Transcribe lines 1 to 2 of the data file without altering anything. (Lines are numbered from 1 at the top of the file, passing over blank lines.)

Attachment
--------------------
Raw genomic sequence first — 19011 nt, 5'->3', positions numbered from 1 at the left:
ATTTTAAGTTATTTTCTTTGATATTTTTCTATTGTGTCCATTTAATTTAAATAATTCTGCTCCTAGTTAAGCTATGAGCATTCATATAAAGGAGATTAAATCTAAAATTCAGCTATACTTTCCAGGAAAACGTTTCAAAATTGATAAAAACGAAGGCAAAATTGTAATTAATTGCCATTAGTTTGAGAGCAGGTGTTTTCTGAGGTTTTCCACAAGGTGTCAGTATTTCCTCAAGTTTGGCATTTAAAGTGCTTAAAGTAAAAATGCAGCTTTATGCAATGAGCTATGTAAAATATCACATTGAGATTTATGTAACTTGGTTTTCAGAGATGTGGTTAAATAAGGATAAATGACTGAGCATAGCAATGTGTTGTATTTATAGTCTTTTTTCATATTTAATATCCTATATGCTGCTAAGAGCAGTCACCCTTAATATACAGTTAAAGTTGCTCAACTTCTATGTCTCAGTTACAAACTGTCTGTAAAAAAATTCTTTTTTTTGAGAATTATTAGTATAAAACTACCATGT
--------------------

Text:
Raw genomic sequence first — 19011 nt, 5'->3', positions numbered from 1 at the left:
ATTTTAAGTTATTTTCTTTGATATTTTTCTATTGTGTCCATTTAATTTAAATAATTCTGCTCCTAGTTAAGCTATGAGCATTCATATAAAGGAGATTAAATCTAAAATTCAGCTATACTTTCCAGGAAAACGTTTCAAAATTGATAAAAACGAAGGCAAAATTGTAATTAATTGCCATTAGTTTGAGAGCAGGTGTTTTCTGAGGTTTTCCACAAGGTGTCAGTATTTCCTCAAGTTTGGCATTTAAAGTGCTTAAAGTAAAAATGCAGCTTTATGCAATGAGCTATGTAAAATATCACATTGAGATTTATGTAACTTGGTTTTCAGAGATGTGGTTAAATAAGGATAAATGACTGAGCATAGCAATGTGTTGTATTTATAGTCTTTTTTCATATTTAATATCCTATATGCTGCTAAGAGCAGTCACCCTTAATATACAGTTAAAGTTGCTCAACTTCTATGTCTCAGTTACAAACTGTCTGTAAAAAAATTCTTTTTTTTGAGAATTATTAGTATAAAACTACCATGT